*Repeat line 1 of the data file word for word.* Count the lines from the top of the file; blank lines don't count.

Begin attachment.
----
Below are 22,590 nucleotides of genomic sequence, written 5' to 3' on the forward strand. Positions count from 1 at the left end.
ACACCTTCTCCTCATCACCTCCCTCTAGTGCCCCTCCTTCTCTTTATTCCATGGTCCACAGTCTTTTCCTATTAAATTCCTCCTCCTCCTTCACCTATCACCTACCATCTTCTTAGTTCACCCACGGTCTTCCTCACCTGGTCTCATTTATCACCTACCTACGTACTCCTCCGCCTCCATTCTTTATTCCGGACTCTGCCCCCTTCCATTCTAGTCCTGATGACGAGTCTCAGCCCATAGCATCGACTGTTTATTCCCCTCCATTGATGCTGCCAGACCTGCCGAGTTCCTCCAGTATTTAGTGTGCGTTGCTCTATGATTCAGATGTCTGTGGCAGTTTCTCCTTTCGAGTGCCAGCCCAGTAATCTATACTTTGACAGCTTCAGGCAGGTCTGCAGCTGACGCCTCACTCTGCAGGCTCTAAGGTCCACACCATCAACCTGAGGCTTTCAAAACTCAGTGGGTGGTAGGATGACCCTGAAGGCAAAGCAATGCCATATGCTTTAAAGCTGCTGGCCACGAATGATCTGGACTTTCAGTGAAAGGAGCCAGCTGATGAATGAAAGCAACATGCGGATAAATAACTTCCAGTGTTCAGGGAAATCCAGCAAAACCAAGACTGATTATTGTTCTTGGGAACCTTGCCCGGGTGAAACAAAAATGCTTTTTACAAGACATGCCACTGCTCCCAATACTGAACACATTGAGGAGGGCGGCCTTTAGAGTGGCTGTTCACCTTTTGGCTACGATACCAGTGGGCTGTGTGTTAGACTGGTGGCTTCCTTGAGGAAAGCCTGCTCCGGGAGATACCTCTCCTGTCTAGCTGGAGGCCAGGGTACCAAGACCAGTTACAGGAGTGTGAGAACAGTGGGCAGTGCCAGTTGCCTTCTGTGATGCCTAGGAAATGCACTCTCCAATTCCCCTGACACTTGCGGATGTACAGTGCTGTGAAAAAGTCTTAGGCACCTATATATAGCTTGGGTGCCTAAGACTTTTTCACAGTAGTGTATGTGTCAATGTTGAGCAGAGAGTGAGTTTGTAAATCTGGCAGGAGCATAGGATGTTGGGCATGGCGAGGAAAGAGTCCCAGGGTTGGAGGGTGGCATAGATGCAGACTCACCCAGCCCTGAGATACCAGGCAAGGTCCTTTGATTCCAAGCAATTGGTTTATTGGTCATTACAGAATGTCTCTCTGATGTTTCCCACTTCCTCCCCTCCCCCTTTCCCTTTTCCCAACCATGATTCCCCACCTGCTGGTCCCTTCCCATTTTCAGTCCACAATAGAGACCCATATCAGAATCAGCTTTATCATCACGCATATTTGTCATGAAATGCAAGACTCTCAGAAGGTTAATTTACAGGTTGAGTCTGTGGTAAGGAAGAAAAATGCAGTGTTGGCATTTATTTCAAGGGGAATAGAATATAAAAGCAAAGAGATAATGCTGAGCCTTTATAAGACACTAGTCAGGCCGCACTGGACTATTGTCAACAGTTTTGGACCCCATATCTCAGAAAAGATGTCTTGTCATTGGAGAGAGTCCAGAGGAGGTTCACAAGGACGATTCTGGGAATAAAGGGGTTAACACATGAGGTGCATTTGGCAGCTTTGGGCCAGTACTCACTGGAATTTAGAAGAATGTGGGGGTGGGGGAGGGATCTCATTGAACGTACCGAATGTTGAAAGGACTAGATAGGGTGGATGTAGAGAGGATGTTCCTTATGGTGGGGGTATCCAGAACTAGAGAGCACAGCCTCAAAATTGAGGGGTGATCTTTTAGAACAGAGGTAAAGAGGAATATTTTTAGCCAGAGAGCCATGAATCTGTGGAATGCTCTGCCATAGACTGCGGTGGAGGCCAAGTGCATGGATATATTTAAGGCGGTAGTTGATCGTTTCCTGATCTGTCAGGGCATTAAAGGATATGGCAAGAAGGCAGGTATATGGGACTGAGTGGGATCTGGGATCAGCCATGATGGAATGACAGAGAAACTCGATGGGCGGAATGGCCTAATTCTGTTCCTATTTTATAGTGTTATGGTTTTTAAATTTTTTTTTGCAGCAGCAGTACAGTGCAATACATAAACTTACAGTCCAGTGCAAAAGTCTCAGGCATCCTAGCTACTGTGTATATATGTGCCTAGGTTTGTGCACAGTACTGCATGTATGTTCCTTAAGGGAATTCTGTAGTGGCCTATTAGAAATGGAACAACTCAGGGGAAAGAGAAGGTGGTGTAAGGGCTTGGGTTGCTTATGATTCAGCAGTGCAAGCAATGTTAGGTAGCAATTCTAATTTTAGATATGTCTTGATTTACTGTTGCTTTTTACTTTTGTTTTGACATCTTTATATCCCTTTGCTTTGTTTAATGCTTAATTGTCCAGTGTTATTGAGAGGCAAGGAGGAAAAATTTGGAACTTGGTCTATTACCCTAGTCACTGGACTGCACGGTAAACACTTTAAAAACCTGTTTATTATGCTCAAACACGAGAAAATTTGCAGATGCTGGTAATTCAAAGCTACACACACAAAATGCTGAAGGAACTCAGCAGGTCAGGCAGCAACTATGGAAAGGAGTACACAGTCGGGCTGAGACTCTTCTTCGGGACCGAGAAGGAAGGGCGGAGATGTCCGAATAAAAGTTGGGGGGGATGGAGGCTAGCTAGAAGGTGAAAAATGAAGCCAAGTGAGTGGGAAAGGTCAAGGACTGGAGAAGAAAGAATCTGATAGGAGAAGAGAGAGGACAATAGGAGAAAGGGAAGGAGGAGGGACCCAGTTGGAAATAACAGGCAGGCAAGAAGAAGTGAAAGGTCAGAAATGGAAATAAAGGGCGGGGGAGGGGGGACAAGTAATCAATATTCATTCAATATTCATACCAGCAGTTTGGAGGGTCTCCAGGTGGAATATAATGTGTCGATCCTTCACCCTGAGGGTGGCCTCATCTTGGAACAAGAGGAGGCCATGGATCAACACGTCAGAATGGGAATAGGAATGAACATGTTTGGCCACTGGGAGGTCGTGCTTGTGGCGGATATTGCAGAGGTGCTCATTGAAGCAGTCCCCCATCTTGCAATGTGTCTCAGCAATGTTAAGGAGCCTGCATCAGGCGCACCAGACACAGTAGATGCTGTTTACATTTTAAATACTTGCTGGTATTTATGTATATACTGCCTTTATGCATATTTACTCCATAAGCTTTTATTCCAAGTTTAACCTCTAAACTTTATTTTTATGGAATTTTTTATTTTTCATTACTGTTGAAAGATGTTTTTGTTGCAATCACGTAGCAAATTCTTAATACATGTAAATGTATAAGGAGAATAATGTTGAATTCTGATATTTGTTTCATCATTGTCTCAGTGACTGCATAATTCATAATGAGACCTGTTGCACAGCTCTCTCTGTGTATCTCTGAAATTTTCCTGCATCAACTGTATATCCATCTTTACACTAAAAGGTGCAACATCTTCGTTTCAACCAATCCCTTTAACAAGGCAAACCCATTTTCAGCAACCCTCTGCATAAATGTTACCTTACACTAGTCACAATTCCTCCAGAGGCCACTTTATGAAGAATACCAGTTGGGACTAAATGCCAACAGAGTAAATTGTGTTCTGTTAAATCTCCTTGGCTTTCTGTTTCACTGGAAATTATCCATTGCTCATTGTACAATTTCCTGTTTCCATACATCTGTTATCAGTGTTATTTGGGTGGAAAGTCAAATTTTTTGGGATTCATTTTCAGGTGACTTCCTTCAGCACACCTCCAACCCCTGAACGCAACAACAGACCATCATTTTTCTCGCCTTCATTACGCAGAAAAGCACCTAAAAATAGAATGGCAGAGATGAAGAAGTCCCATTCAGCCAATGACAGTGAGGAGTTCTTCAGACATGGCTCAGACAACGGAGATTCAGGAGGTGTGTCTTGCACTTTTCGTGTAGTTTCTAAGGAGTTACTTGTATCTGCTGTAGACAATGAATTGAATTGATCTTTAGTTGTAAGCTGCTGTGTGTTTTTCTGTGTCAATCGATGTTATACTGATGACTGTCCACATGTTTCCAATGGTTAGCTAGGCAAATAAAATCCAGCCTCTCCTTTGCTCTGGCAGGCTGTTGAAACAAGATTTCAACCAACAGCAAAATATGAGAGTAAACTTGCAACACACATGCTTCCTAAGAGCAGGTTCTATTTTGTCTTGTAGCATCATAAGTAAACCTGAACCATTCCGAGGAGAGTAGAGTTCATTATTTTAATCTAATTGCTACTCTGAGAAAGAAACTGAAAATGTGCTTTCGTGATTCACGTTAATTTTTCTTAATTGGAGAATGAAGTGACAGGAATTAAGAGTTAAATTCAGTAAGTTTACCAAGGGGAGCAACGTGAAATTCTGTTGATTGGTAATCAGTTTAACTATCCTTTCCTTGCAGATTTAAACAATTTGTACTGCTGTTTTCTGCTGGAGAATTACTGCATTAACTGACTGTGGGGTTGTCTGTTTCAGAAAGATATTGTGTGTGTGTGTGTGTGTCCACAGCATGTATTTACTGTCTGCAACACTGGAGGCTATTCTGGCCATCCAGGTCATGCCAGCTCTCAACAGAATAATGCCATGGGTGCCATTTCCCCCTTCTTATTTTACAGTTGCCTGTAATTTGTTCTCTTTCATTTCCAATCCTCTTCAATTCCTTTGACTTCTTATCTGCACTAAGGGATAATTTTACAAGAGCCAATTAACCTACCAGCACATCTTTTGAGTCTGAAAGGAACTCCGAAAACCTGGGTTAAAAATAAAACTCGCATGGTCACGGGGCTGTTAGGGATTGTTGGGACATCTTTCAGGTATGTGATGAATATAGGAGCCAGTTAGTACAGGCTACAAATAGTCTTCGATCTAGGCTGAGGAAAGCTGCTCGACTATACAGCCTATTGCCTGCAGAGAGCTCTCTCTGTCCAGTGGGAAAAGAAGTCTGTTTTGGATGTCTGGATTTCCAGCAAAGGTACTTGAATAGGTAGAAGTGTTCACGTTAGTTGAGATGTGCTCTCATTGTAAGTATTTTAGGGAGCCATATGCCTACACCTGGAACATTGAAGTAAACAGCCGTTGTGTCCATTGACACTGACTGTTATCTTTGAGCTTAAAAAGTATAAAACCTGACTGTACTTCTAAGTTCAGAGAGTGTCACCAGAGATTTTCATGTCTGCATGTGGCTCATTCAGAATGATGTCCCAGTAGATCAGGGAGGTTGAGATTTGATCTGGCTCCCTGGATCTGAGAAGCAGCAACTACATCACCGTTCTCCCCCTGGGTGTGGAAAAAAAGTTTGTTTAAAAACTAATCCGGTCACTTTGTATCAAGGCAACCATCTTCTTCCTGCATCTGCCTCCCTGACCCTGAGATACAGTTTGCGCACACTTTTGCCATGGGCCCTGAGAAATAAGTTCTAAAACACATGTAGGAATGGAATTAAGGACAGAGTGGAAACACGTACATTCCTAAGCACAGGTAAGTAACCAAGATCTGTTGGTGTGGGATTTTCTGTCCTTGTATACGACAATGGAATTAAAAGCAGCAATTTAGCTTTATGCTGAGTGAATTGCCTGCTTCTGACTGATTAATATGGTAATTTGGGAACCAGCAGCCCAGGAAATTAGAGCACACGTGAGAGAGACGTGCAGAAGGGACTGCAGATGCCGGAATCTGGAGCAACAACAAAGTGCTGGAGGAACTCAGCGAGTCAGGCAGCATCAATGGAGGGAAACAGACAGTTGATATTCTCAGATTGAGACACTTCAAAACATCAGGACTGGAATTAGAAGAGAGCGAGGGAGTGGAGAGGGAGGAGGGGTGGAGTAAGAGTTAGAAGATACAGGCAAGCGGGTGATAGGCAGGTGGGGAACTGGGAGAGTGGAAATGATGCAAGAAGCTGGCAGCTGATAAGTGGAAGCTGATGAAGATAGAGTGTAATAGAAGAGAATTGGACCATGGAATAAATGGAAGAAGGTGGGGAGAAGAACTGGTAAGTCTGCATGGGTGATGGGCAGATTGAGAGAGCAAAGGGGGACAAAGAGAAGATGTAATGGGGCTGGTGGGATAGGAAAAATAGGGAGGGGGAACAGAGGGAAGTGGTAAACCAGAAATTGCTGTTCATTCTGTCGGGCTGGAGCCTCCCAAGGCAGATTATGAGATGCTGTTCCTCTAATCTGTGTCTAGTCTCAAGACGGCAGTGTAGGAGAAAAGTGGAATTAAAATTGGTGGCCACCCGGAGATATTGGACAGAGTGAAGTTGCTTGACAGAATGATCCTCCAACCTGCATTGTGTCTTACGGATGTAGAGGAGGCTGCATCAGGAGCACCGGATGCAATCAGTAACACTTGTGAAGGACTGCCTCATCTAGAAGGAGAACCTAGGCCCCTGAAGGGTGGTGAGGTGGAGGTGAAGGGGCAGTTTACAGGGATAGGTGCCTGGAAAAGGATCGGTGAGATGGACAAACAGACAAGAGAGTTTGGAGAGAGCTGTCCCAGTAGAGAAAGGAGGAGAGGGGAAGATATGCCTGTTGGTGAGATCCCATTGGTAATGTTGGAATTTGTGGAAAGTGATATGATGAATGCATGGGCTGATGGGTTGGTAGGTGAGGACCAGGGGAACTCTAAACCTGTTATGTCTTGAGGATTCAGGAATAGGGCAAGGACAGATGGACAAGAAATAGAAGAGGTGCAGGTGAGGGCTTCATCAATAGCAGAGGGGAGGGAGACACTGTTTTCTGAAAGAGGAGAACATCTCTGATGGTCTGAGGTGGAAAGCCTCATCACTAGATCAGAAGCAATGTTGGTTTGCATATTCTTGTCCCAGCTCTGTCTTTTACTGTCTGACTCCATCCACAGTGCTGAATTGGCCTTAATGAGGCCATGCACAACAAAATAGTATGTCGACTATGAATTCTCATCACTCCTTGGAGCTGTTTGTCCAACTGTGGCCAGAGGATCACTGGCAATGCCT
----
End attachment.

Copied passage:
Below are 22,590 nucleotides of genomic sequence, written 5' to 3' on the forward strand. Positions count from 1 at the left end.